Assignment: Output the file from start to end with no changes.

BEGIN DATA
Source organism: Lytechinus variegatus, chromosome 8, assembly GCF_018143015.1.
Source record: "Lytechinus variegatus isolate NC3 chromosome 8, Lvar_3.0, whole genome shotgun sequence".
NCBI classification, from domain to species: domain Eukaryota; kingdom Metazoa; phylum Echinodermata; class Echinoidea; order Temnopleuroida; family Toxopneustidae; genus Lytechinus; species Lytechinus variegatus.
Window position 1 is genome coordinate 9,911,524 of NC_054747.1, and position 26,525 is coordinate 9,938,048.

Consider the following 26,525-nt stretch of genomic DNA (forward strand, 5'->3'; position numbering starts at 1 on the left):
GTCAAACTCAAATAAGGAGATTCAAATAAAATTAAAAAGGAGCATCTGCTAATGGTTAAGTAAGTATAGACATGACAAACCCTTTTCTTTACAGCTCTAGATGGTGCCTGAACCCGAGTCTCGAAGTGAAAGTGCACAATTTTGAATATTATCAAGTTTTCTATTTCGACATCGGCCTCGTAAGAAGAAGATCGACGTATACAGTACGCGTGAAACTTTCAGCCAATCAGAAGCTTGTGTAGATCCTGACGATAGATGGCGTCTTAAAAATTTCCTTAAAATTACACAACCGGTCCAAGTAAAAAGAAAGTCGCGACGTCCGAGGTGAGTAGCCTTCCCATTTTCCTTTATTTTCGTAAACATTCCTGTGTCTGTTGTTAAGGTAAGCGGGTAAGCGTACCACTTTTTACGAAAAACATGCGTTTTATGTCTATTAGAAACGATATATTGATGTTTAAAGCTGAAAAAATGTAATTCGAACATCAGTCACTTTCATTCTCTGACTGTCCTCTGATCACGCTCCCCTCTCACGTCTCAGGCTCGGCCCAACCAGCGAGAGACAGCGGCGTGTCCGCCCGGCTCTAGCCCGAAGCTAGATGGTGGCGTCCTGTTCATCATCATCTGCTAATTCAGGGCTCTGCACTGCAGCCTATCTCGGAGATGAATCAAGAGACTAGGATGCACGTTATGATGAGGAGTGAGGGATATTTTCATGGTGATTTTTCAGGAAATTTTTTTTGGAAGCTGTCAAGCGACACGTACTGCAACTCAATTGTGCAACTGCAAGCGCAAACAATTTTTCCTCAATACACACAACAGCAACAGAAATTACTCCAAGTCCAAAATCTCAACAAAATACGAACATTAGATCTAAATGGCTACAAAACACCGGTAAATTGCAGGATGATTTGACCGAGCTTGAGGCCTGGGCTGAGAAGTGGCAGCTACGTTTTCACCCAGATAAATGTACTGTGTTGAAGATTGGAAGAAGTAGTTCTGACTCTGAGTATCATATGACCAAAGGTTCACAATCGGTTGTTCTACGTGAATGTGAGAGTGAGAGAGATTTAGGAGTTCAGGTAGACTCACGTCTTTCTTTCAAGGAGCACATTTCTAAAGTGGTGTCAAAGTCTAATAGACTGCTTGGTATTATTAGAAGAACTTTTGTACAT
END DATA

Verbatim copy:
Source organism: Lytechinus variegatus, chromosome 8, assembly GCF_018143015.1.
Source record: "Lytechinus variegatus isolate NC3 chromosome 8, Lvar_3.0, whole genome shotgun sequence".
NCBI classification, from domain to species: domain Eukaryota; kingdom Metazoa; phylum Echinodermata; class Echinoidea; order Temnopleuroida; family Toxopneustidae; genus Lytechinus; species Lytechinus variegatus.
Window position 1 is genome coordinate 9,911,524 of NC_054747.1, and position 26,525 is coordinate 9,938,048.

Consider the following 26,525-nt stretch of genomic DNA (forward strand, 5'->3'; position numbering starts at 1 on the left):
GTCAAACTCAAATAAGGAGATTCAAATAAAATTAAAAAGGAGCATCTGCTAATGGTTAAGTAAGTATAGACATGACAAACCCTTTTCTTTACAGCTCTAGATGGTGCCTGAACCCGAGTCTCGAAGTGAAAGTGCACAATTTTGAATATTATCAAGTTTTCTATTTCGACATCGGCCTCGTAAGAAGAAGATCGACGTATACAGTACGCGTGAAACTTTCAGCCAATCAGAAGCTTGTGTAGATCCTGACGATAGATGGCGTCTTAAAAATTTCCTTAAAATTACACAACCGGTCCAAGTAAAAAGAAAGTCGCGACGTCCGAGGTGAGTAGCCTTCCCATTTTCCTTTATTTTCGTAAACATTCCTGTGTCTGTTGTTAAGGTAAGCGGGTAAGCGTACCACTTTTTACGAAAAACATGCGTTTTATGTCTATTAGAAACGATATATTGATGTTTAAAGCTGAAAAAATGTAATTCGAACATCAGTCACTTTCATTCTCTGACTGTCCTCTGATCACGCTCCCCTCTCACGTCTCAGGCTCGGCCCAACCAGCGAGAGACAGCGGCGTGTCCGCCCGGCTCTAGCCCGAAGCTAGATGGTGGCGTCCTGTTCATCATCATCTGCTAATTCAGGGCTCTGCACTGCAGCCTATCTCGGAGATGAATCAAGAGACTAGGATGCACGTTATGATGAGGAGTGAGGGATATTTTCATGGTGATTTTTCAGGAAATTTTTTTTGGAAGCTGTCAAGCGACACGTACTGCAACTCAATTGTGCAACTGCAAGCGCAAACAATTTTTCCTCAATACACACAACAGCAACAGAAATTACTCCAAGTCCAAAATCTCAACAAAATACGAACATTAGATCTAAATGGCTACAAAACACCGGTAAATTGCAGGATGATTTGACCGAGCTTGAGGCCTGGGCTGAGAAGTGGCAGCTACGTTTTCACCCAGATAAATGTACTGTGTTGAAGATTGGAAGAAGTAGTTCTGACTCTGAGTATCATATGACCAAAGGTTCACAATCGGTTGTTCTACGTGAATGTGAGAGTGAGAGAGATTTAGGAGTTCAGGTAGACTCACGTCTTTCTTTCAAGGAGCACATTTCTAAAGTGGTGTCAAAGTCTAATAGACTGCTTGGTATTATTAGAAGAACTTTTGTACAT